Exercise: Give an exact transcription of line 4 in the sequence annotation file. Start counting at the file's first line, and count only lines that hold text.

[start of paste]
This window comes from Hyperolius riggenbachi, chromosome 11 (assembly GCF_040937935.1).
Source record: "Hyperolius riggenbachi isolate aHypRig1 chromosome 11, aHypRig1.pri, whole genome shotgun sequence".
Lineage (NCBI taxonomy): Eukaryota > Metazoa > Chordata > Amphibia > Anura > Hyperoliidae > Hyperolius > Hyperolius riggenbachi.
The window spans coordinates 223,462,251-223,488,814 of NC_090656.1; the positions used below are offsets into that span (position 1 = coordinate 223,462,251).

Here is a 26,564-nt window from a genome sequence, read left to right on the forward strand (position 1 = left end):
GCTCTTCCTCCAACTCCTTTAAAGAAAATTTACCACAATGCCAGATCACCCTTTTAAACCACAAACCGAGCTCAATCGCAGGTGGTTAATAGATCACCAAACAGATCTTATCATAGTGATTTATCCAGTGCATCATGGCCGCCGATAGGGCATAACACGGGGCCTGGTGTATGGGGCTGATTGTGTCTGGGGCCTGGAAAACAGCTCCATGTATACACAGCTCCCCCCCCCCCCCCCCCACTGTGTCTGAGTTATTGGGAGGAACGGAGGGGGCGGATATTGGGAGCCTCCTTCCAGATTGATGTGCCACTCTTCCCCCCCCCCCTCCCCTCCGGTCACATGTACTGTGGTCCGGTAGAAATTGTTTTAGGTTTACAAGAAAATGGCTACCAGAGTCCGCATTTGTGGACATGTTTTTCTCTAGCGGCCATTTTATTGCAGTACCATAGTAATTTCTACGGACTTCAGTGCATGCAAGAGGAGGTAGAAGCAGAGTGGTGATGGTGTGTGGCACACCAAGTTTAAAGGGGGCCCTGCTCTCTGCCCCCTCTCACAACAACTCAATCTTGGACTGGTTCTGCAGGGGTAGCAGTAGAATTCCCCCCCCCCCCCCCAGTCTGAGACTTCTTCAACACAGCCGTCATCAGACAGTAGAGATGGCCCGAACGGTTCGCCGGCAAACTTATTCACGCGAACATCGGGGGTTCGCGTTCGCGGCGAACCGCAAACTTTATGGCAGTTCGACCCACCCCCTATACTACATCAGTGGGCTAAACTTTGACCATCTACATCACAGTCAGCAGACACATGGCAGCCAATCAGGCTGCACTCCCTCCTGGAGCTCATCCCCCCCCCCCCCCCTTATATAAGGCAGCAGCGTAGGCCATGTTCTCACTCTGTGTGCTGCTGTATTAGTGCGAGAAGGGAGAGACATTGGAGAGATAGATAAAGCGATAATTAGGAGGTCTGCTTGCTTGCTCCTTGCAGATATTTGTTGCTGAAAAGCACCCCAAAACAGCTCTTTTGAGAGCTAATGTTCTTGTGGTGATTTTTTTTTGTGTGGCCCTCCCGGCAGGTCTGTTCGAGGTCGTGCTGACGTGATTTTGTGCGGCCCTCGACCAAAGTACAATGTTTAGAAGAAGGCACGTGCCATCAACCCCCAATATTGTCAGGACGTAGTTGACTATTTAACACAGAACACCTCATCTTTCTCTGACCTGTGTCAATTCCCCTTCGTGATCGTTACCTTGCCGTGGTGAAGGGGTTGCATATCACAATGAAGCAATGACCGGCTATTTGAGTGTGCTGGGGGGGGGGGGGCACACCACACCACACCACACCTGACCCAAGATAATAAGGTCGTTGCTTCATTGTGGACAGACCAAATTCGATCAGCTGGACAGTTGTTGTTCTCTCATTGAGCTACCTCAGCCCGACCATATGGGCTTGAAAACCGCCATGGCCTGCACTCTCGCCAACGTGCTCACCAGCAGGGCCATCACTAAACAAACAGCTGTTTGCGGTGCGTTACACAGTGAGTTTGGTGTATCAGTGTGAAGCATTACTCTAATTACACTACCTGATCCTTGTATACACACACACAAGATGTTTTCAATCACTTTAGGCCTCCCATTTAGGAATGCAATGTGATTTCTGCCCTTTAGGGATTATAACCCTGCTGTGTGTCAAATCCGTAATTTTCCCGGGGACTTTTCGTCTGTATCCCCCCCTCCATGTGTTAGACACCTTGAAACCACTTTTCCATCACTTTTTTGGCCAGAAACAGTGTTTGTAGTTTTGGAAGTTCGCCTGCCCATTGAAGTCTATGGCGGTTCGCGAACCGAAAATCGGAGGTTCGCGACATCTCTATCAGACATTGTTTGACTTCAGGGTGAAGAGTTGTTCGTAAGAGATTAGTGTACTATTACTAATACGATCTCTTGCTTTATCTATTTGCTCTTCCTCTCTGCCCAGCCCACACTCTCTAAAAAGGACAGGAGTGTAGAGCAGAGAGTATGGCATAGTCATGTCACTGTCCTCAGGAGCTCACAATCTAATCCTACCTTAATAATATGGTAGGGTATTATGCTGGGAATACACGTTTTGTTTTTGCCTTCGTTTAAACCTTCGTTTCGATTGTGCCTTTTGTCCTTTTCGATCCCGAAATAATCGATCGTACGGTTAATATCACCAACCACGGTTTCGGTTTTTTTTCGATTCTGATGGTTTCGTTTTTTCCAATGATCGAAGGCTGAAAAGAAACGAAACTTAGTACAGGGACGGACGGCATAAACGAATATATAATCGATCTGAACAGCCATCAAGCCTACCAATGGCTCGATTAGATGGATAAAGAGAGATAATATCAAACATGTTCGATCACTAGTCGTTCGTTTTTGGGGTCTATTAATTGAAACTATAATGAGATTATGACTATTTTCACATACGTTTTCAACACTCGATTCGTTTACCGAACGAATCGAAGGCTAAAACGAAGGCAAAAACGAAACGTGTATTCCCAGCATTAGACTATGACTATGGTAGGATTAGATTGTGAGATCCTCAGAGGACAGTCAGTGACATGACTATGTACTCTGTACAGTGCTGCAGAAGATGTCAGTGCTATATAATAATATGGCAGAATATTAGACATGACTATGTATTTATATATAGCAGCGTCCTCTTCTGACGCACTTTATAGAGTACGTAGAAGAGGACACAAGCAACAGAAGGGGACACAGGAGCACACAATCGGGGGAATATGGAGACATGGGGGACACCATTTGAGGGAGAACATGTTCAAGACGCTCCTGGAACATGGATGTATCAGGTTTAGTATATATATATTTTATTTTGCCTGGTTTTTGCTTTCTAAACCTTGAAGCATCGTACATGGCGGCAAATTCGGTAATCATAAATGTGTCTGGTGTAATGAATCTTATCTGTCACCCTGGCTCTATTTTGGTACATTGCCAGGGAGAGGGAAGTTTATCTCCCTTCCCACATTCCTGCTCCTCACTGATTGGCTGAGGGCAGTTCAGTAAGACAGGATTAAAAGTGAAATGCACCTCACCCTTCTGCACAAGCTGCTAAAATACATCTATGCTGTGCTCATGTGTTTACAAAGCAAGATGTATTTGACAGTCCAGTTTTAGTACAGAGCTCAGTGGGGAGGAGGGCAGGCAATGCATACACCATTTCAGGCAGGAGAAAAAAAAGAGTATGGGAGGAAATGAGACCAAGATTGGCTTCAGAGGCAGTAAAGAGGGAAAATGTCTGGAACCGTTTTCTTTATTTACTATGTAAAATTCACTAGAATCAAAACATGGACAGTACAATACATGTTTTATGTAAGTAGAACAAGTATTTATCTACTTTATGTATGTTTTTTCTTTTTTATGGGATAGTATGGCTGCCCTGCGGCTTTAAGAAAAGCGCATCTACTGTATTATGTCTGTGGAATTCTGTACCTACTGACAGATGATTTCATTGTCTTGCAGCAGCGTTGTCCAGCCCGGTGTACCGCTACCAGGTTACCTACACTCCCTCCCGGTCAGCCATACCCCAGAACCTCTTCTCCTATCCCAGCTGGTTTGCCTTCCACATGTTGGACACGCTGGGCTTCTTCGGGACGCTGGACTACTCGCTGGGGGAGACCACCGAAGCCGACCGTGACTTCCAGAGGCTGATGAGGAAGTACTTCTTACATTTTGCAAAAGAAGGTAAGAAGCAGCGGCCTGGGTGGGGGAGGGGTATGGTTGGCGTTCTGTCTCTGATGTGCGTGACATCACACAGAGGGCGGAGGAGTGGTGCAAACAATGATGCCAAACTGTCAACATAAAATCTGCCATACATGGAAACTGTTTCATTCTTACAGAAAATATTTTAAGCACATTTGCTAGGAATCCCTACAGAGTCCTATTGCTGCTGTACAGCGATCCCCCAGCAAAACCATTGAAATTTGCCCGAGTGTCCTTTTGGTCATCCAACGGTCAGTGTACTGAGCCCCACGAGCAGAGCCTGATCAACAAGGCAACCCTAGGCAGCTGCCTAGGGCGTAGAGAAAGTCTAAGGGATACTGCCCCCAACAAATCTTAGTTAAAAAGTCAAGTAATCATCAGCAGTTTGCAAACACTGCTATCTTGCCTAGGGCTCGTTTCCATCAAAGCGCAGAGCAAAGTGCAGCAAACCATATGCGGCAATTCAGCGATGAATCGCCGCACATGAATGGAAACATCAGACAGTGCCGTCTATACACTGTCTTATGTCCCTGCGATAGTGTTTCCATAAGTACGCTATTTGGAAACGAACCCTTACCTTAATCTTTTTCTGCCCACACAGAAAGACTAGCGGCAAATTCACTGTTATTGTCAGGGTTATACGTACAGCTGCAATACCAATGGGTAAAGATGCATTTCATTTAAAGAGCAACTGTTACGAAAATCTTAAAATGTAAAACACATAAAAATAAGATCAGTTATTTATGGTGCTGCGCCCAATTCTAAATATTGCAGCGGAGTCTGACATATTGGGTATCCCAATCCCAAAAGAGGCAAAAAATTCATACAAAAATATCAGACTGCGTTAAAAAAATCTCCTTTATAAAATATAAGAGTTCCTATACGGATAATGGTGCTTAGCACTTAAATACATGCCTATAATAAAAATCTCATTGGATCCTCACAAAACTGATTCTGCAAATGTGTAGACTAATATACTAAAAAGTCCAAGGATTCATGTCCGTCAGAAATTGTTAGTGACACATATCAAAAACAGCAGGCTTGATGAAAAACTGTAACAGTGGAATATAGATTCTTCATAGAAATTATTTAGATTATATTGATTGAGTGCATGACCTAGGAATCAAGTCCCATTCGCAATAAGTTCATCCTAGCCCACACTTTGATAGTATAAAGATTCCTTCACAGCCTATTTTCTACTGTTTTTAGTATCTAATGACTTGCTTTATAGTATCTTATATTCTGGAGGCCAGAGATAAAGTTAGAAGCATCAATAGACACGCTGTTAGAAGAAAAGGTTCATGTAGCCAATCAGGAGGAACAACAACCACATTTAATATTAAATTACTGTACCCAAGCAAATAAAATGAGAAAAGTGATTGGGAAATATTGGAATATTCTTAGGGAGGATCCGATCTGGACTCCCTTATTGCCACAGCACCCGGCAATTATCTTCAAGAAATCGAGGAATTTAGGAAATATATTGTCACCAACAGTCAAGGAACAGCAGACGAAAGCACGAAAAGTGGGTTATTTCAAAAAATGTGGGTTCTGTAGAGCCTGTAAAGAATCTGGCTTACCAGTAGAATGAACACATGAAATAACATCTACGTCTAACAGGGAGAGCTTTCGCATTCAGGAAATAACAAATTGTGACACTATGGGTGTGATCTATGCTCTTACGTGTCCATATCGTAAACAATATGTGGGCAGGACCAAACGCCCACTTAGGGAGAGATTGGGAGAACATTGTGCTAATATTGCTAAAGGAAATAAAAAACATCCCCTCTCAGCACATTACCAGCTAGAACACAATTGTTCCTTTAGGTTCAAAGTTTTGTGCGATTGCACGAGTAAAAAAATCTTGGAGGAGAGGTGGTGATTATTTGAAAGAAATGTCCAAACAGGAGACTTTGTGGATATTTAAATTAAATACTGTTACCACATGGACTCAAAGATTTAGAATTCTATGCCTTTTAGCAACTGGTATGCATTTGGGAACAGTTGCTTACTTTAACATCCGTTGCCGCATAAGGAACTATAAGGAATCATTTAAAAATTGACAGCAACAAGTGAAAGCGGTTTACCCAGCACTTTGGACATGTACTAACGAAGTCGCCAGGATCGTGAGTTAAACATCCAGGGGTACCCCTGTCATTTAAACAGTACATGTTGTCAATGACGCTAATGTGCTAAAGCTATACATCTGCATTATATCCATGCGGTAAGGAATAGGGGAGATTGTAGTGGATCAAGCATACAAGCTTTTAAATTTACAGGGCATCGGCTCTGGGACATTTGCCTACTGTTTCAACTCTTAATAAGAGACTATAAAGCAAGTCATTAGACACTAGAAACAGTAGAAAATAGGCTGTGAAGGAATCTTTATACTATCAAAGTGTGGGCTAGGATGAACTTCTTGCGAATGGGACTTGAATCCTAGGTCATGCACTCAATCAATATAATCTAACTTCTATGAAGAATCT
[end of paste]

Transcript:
The window spans coordinates 223,462,251-223,488,814 of NC_090656.1; the positions used below are offsets into that span (position 1 = coordinate 223,462,251).